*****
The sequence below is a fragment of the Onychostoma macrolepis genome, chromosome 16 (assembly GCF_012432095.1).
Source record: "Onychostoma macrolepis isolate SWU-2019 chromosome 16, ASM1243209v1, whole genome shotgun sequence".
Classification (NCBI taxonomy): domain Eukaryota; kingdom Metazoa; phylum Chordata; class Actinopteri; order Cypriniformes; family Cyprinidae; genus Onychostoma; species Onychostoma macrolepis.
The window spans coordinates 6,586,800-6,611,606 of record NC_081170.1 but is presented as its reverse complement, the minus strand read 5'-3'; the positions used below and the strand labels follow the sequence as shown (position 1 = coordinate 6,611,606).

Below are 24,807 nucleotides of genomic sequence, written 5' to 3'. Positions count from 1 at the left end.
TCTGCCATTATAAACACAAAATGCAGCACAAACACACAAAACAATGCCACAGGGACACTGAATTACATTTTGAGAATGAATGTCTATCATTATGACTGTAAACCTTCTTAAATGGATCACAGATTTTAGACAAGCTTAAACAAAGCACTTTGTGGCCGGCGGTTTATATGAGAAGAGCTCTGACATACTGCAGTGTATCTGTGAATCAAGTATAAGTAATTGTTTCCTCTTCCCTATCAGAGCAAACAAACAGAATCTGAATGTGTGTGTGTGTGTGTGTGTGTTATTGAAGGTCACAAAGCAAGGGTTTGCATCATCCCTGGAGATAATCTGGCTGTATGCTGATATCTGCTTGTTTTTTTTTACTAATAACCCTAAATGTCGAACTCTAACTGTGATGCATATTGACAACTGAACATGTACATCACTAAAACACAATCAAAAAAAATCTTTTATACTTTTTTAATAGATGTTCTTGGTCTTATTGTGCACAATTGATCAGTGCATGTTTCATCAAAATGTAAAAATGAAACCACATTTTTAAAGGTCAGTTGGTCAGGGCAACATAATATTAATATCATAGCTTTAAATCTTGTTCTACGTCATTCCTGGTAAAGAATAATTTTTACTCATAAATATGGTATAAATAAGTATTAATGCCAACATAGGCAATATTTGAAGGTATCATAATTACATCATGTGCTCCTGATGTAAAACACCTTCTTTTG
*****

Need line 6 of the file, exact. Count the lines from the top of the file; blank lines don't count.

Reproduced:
TCTGCCATTATAAACACAAAATGCAGCACAAACACACAAAACAATGCCACAGGGACACTGAATTACATTTTGAGAATGAATGTCTATCATTATGACTGTAAACCTTCTTAAATGGATCACAGATTTTAGACAAGCTTAAACAAAGCACTTTGTGGCCGGCGGTTTATATGAGAAGAGCTCTGACATACTGCAGTGTATCTGTGAATCAAGTATAAGTAATTGTTTCCTCTTCCCTATCAGAGCAAACAAACAGAATCTGAATGTGTGTGTGTGTGTGTGTGTGTTATTGAAGGTCACAAAGCAAGGGTTTGCATCATCCCTGGAGATAATCTGGCTGTATGCTGATATCTGCTTGTTTTTTTTTACTAATAACCCTAAATGTCGAACTCTAACTGTGATGCATATTGACAACTGAACATGTACATCACTAAAACACAATCAAAAAAAATCTTTTATACTTTTTTAATAGATGTTCTTGGTCTTATTGTGCACAATTGATCAGTGCATGTTTCATCAAAATGTAAAAATGAAACCACATTTTTAAAGGTCAGTTGGTCAGGGCAACATAATATTAATATCATAGCTTTAAATCTTGTTCTACGTCATTCCTGGTAAAGAATAATTTTTACTCATAAATATGGTATAAATAAGTATTAATGCCAACATAGGCAATATTTGAAGGTATCATAATTACATCATGTGCTCCTGATGTAAAACACCTTCTTTTG